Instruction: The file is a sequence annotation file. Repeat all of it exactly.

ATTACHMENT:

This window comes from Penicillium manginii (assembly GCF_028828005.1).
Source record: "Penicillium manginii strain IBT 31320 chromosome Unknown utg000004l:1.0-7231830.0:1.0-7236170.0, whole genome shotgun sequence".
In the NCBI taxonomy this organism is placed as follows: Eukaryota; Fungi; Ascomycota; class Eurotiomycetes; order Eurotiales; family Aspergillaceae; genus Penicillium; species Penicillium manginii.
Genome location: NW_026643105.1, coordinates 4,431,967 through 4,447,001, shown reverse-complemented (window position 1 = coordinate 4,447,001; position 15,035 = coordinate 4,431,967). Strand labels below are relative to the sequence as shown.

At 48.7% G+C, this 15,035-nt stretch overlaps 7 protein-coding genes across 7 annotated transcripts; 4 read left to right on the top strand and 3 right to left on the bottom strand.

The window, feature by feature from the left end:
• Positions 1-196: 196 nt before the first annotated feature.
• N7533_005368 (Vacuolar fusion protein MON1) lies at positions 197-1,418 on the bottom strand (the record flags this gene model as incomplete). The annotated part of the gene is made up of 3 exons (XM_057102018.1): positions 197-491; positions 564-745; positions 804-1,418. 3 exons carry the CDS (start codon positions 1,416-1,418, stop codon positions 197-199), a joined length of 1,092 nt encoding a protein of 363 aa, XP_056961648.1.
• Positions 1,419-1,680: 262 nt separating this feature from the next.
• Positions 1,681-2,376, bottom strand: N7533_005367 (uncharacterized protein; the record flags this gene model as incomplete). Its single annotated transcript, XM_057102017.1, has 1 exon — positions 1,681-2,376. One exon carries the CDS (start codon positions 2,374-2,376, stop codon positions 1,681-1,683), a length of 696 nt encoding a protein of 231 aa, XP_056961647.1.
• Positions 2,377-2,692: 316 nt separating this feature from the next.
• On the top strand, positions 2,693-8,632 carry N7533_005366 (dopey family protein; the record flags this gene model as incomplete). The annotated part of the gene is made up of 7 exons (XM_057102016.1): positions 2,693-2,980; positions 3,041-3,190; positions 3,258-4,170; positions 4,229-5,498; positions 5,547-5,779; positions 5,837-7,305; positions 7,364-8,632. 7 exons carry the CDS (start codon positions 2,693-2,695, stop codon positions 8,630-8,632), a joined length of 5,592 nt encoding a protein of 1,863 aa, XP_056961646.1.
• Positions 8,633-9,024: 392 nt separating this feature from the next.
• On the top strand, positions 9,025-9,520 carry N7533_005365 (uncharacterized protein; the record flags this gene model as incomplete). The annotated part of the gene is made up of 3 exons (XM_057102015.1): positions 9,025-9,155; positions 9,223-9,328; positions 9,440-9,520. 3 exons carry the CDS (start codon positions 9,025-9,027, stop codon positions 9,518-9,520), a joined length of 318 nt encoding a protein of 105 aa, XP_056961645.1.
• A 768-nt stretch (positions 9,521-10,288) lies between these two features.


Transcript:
This window comes from Penicillium manginii (assembly GCF_028828005.1).
Source record: "Penicillium manginii strain IBT 31320 chromosome Unknown utg000004l:1.0-7231830.0:1.0-7236170.0, whole genome shotgun sequence".
In the NCBI taxonomy this organism is placed as follows: Eukaryota; Fungi; Ascomycota; class Eurotiomycetes; order Eurotiales; family Aspergillaceae; genus Penicillium; species Penicillium manginii.
Genome location: NW_026643105.1, coordinates 4,431,967 through 4,447,001, shown reverse-complemented (window position 1 = coordinate 4,447,001; position 15,035 = coordinate 4,431,967). Strand labels below are relative to the sequence as shown.

At 48.7% G+C, this 15,035-nt stretch overlaps 7 protein-coding genes across 7 annotated transcripts; 4 read left to right on the top strand and 3 right to left on the bottom strand.

The window, feature by feature from the left end:
• Positions 1-196: 196 nt before the first annotated feature.
• N7533_005368 (Vacuolar fusion protein MON1) lies at positions 197-1,418 on the bottom strand (the record flags this gene model as incomplete). The annotated part of the gene is made up of 3 exons (XM_057102018.1): positions 197-491; positions 564-745; positions 804-1,418. 3 exons carry the CDS (start codon positions 1,416-1,418, stop codon positions 197-199), a joined length of 1,092 nt encoding a protein of 363 aa, XP_056961648.1.
• Positions 1,419-1,680: 262 nt separating this feature from the next.
• Positions 1,681-2,376, bottom strand: N7533_005367 (uncharacterized protein; the record flags this gene model as incomplete). Its single annotated transcript, XM_057102017.1, has 1 exon — positions 1,681-2,376. One exon carries the CDS (start codon positions 2,374-2,376, stop codon positions 1,681-1,683), a length of 696 nt encoding a protein of 231 aa, XP_056961647.1.
• Positions 2,377-2,692: 316 nt separating this feature from the next.
• On the top strand, positions 2,693-8,632 carry N7533_005366 (dopey family protein; the record flags this gene model as incomplete). The annotated part of the gene is made up of 7 exons (XM_057102016.1): positions 2,693-2,980; positions 3,041-3,190; positions 3,258-4,170; positions 4,229-5,498; positions 5,547-5,779; positions 5,837-7,305; positions 7,364-8,632. 7 exons carry the CDS (start codon positions 2,693-2,695, stop codon positions 8,630-8,632), a joined length of 5,592 nt encoding a protein of 1,863 aa, XP_056961646.1.
• Positions 8,633-9,024: 392 nt separating this feature from the next.
• On the top strand, positions 9,025-9,520 carry N7533_005365 (uncharacterized protein; the record flags this gene model as incomplete). The annotated part of the gene is made up of 3 exons (XM_057102015.1): positions 9,025-9,155; positions 9,223-9,328; positions 9,440-9,520. 3 exons carry the CDS (start codon positions 9,025-9,027, stop codon positions 9,518-9,520), a joined length of 318 nt encoding a protein of 105 aa, XP_056961645.1.
• A 768-nt stretch (positions 9,521-10,288) lies between these two features.